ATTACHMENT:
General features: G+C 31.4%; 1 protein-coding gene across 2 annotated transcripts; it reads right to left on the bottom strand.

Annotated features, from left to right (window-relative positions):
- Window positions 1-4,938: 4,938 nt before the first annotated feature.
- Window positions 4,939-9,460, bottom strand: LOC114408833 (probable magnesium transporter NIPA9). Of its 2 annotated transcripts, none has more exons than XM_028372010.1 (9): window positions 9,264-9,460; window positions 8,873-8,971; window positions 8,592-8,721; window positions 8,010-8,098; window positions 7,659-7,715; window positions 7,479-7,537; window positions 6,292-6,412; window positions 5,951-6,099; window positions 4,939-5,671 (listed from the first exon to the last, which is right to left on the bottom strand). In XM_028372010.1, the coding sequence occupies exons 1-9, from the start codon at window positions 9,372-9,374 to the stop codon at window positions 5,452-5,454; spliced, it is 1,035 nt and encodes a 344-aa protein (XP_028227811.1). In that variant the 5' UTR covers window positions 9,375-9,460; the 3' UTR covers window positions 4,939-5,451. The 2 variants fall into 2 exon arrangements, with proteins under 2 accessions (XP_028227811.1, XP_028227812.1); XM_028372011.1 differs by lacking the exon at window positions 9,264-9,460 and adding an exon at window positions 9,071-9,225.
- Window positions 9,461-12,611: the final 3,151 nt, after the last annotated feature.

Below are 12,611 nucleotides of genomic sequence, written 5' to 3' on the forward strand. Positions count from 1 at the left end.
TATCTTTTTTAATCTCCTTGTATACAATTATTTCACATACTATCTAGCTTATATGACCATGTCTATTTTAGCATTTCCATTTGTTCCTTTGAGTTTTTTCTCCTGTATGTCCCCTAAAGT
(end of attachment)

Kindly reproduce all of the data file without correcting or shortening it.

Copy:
General features: G+C 31.4%; 1 protein-coding gene across 2 annotated transcripts; it reads right to left on the bottom strand.

Annotated features, from left to right (window-relative positions):
- Window positions 1-4,938: 4,938 nt before the first annotated feature.
- Window positions 4,939-9,460, bottom strand: LOC114408833 (probable magnesium transporter NIPA9). Of its 2 annotated transcripts, none has more exons than XM_028372010.1 (9): window positions 9,264-9,460; window positions 8,873-8,971; window positions 8,592-8,721; window positions 8,010-8,098; window positions 7,659-7,715; window positions 7,479-7,537; window positions 6,292-6,412; window positions 5,951-6,099; window positions 4,939-5,671 (listed from the first exon to the last, which is right to left on the bottom strand). In XM_028372010.1, the coding sequence occupies exons 1-9, from the start codon at window positions 9,372-9,374 to the stop codon at window positions 5,452-5,454; spliced, it is 1,035 nt and encodes a 344-aa protein (XP_028227811.1). In that variant the 5' UTR covers window positions 9,375-9,460; the 3' UTR covers window positions 4,939-5,451. The 2 variants fall into 2 exon arrangements, with proteins under 2 accessions (XP_028227811.1, XP_028227812.1); XM_028372011.1 differs by lacking the exon at window positions 9,264-9,460 and adding an exon at window positions 9,071-9,225.
- Window positions 9,461-12,611: the final 3,151 nt, after the last annotated feature.

Below are 12,611 nucleotides of genomic sequence, written 5' to 3' on the forward strand. Positions count from 1 at the left end.
TATCTTTTTTAATCTCCTTGTATACAATTATTTCACATACTATCTAGCTTATATGACCATGTCTATTTTAGCATTTCCATTTGTTCCTTTGAGTTTTTTCTCCTGTATGTCCCCTAAAGT